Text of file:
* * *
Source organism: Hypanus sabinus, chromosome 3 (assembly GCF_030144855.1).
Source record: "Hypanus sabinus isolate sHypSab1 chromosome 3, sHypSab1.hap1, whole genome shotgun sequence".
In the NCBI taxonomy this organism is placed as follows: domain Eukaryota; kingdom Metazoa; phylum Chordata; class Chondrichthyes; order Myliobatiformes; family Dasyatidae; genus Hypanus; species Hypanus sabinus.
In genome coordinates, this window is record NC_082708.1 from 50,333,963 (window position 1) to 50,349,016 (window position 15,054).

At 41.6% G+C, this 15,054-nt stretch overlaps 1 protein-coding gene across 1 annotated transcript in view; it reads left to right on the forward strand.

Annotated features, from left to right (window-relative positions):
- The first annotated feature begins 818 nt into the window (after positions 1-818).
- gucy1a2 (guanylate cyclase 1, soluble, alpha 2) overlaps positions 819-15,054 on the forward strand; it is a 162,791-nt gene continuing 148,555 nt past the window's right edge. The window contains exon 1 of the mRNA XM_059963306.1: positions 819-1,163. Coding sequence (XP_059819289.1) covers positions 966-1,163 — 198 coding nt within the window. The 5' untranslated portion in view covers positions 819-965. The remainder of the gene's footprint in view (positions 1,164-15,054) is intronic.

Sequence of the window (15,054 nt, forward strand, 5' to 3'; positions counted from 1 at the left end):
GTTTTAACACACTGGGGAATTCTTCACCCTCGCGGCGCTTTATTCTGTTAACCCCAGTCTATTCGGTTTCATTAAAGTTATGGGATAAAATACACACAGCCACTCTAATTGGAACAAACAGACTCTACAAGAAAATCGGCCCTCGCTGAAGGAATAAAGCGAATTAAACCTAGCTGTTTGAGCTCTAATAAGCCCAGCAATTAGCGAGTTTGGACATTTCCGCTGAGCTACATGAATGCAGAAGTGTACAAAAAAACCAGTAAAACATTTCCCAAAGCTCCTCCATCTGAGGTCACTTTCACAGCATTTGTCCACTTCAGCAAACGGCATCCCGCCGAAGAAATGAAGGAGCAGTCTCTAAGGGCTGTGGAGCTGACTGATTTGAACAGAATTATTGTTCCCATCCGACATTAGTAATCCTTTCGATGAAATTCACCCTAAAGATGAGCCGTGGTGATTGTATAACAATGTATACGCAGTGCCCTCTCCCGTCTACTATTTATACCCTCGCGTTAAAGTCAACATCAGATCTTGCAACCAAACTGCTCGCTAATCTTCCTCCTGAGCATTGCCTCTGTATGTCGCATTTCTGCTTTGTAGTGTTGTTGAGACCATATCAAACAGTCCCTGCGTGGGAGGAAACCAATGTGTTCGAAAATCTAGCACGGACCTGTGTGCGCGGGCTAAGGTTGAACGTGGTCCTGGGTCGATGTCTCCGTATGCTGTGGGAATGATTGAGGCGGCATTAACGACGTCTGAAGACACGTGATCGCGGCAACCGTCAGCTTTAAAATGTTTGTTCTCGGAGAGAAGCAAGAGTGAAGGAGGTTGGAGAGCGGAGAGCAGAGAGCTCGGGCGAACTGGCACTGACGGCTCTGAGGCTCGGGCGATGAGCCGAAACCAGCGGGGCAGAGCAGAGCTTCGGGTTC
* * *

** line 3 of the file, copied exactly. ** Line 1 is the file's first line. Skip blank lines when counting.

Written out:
In the NCBI taxonomy this organism is placed as follows: domain Eukaryota; kingdom Metazoa; phylum Chordata; class Chondrichthyes; order Myliobatiformes; family Dasyatidae; genus Hypanus; species Hypanus sabinus.